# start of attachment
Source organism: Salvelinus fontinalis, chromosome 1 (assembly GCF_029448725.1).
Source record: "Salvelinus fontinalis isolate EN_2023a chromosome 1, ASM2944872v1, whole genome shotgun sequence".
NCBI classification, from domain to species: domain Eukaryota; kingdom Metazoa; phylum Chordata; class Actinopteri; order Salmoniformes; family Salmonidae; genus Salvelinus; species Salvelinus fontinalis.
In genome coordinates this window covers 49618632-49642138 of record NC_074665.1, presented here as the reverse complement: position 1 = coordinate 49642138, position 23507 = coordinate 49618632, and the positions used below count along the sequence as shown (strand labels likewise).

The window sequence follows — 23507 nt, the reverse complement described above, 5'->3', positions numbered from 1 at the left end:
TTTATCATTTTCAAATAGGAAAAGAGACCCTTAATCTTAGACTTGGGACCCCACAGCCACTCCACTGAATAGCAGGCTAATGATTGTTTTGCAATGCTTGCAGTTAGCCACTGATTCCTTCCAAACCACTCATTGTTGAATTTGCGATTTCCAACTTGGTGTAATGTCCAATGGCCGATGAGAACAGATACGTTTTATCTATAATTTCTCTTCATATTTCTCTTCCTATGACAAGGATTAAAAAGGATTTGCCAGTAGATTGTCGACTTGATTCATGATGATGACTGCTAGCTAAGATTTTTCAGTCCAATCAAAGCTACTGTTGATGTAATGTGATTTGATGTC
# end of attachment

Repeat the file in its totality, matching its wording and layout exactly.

Source organism: Salvelinus fontinalis, chromosome 1 (assembly GCF_029448725.1).
Source record: "Salvelinus fontinalis isolate EN_2023a chromosome 1, ASM2944872v1, whole genome shotgun sequence".
NCBI classification, from domain to species: domain Eukaryota; kingdom Metazoa; phylum Chordata; class Actinopteri; order Salmoniformes; family Salmonidae; genus Salvelinus; species Salvelinus fontinalis.
In genome coordinates this window covers 49618632-49642138 of record NC_074665.1, presented here as the reverse complement: position 1 = coordinate 49642138, position 23507 = coordinate 49618632, and the positions used below count along the sequence as shown (strand labels likewise).

The window sequence follows — 23507 nt, the reverse complement described above, 5'->3', positions numbered from 1 at the left end:
TTTATCATTTTCAAATAGGAAAAGAGACCCTTAATCTTAGACTTGGGACCCCACAGCCACTCCACTGAATAGCAGGCTAATGATTGTTTTGCAATGCTTGCAGTTAGCCACTGATTCCTTCCAAACCACTCATTGTTGAATTTGCGATTTCCAACTTGGTGTAATGTCCAATGGCCGATGAGAACAGATACGTTTTATCTATAATTTCTCTTCATATTTCTCTTCCTATGACAAGGATTAAAAAGGATTTGCCAGTAGATTGTCGACTTGATTCATGATGATGACTGCTAGCTAAGATTTTTCAGTCCAATCAAAGCTACTGTTGATGTAATGTGATTTGATGTC